1/12/2013 7:00 AM
By Janice F. Booth Maryland Correspondent
ANNAPOLIS, Md. — The overall health of the Chesapeake Bay has improved 10 percent in less than five years, according to a report released last week by The Chesapeake Bay Foundation.
The 2012 State of the Bay report based its conclusions on three categories: pollution, habitat and fisheries.
The foundation gave the bay an overall score of 32 out of 100, up one point over the last report in 2010 and four points since 2008.
The report looked at 13 indicators, of which five improved, seven stayed the same, and only bay grasses declined.
Among the significant points of improvement in the Chesapeake Bay’s ecosystem:
Decreased phosphorous levels and decreased “dead zones” or areas of insufficient dissolved oxygen.
Increased acreage of “resource lands,” preserved from development or changed in usage to protect wetlands and tributaries and bay shores.
Over the last four years, Pennsylvania has preserved approximately 37,000 additional acres, and Virginia increased its land preservation by 23,000 acres. Maryland preserved only half as much additional acreage as it had in 2010, but passed the Sustainable Growth and Agriculture Preservation Act restricting and controlling development of forested and farm land — a powerful tool in the state’s hands.
Increases in the bay’s populations of blue crabs and oysters reflect improved fisheries management procedures. Additionally, both the rockfish, or striped bass, and shad populations remain steady.
Despite the improvements, the average of the scores for the 13 indicators correlate to an overall letter grade of D+, “a sobering reminder that there is a great deal left to do,” the report stated.
A perfect score of 100 would represent the bay described by Captain John Smith in his exploration narratives of the early 1600s, according to the report. A score of 70 or better, however, would earn an A+ grade and indicate a bay restored.
So what does this mean for the agriculture community? Have the sacrifices, both economic and personal, made by farmers been recognized? Are the burdens of responsible stewardship of the bay’s riches being shared?
“We (the Chesapeake Bay Foundation) know that agriculture is one of the best active uses of the bay’s coastal land,” said CBF President William C. Baker.
Conservation measures implemented on farms have helped significantly in achieving these milestones. The highest score in the report was a B+ for forested buffers. Much of the approximately 110,000 miles of trees and shrubs planted and maintained by farmers reduces runoff pollution and encourages wildlife habitat.
The report indicates that encouraging and preserving federal, state and local investments in bay restoration projects at both the regional and local levels are goals for the foundation. The resources spent on good science provided the data needed to create and defend bay restoration as a wise investment.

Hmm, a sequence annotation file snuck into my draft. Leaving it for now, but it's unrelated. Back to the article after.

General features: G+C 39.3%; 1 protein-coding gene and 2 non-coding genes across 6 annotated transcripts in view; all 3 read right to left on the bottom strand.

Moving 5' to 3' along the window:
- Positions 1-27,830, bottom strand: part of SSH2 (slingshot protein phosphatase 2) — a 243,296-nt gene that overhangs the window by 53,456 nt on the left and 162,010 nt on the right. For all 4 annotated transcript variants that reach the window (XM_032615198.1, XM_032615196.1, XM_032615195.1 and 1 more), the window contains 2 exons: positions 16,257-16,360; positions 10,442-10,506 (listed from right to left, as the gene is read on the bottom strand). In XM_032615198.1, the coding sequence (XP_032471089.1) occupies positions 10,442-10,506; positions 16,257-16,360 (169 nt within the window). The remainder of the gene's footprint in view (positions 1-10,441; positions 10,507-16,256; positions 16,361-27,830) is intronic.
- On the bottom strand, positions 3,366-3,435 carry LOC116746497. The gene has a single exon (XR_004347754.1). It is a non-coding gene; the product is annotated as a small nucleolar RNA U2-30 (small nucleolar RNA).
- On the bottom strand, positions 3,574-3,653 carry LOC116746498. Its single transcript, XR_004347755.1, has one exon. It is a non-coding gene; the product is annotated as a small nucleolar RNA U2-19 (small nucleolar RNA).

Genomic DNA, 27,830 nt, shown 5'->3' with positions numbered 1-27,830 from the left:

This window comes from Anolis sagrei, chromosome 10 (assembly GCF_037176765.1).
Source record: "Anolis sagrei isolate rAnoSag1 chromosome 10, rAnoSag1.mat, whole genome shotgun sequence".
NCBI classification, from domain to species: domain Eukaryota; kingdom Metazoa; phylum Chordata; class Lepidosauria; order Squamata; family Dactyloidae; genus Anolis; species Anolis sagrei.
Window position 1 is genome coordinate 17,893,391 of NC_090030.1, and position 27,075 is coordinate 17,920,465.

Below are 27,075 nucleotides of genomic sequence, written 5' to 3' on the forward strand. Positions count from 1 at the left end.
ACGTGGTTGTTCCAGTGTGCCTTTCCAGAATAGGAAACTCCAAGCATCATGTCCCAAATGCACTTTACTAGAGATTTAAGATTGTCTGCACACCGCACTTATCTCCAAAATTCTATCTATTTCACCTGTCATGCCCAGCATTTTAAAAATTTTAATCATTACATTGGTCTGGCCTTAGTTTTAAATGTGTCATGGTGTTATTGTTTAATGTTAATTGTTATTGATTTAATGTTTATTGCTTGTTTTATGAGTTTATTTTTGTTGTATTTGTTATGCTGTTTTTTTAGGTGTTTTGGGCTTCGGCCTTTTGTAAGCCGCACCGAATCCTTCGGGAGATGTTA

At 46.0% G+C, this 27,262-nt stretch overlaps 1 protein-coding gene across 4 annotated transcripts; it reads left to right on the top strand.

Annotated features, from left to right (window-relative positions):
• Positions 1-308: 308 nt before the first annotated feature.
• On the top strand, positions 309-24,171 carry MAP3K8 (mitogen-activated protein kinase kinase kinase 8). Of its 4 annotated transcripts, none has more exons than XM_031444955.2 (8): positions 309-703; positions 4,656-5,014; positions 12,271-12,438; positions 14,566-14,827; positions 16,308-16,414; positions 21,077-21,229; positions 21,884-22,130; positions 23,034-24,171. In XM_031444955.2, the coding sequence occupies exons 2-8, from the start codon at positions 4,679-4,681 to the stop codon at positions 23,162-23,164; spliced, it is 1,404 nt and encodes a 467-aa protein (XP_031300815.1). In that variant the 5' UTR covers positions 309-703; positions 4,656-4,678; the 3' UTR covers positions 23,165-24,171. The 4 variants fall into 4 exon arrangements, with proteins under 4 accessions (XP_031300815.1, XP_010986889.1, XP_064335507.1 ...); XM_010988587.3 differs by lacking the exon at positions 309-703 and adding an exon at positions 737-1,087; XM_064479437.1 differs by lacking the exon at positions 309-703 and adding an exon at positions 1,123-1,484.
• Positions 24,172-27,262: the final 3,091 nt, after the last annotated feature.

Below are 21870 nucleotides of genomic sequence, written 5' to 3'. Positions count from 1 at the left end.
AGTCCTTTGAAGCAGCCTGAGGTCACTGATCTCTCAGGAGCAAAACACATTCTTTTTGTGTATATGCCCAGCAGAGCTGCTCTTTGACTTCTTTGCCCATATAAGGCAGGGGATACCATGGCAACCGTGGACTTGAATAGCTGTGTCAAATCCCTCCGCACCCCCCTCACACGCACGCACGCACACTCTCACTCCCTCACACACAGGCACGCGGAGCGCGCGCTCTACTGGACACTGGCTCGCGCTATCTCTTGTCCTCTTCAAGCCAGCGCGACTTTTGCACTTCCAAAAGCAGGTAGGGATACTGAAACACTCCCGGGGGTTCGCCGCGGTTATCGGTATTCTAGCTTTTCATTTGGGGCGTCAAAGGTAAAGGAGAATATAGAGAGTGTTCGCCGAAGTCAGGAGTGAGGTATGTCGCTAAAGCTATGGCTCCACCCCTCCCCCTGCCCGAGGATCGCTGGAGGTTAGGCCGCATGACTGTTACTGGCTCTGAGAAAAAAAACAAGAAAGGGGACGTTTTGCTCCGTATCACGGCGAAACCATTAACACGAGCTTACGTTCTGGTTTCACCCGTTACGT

Since the early 1960s, when CBF was founded, the organization has established statistical records to accurately convey the Chesapeake Bay’s condition. The State of the Bay report and the index used are measurement tools renowned for their serviceability.
“This index and the studies that produce it were the first in the nation, and it is the longest-lasting (environmental) health index in the country,” Baker said. “Other regions across the country have used it as a model.”
These statistics about the bay and its tributaries and wetlands are respected and used to encourage cooperation between businesses and government.
The foundation’s 2013 priorities in Pennsylvania, Maryland and Virginia begin with economics — working to secure funding at the state level, as well as programs and technical assistance at the local level.
“Pennsylvania must increase efforts to reduce pollution from agriculture and stormwater. Maryland needs to provide money and technical assistance to local jurisdictions through the Bay Trust Fund. And Virginia must remain a partner with local governments, utility operators, and farmers by providing state funding,” the report stated.
The bay watershed also covers parts of Delaware, New York and West Virginia.
“We understand that there are concerns at the local level about how to implement the Clean Water Blueprint, primarily due to the uncertainty surrounding the cost,” said CBF’s Maryland Executive Director Alison Prost. “Innovative technologies, creative approaches to reducing pollution and long-term financing will all be necessary to help local governments achieve their goals.”
LeeAnn Murray, acting executive director for Pennsylvania, said, “Pennsylvania has made progress toward meeting Chesapeake Bay Clean Water Blueprint goals, but we have a lot more to do. Now is the time for Pennsylvania to ramp up efforts to reduce pollution and invest in communities and local water quality. Many (communities) are integrating water quality improvements with the economic, revitalization and beautification efforts in their towns.”
The foundation is working to ensure that financial support at the federal level is also forthcoming.
The struggle is, as Baker described it, “messy.” There are no simple solutions.
“Saving the bay will never be less expensive than it is today,” he said.
But the State of the Bay report indicates that the investment is paying off.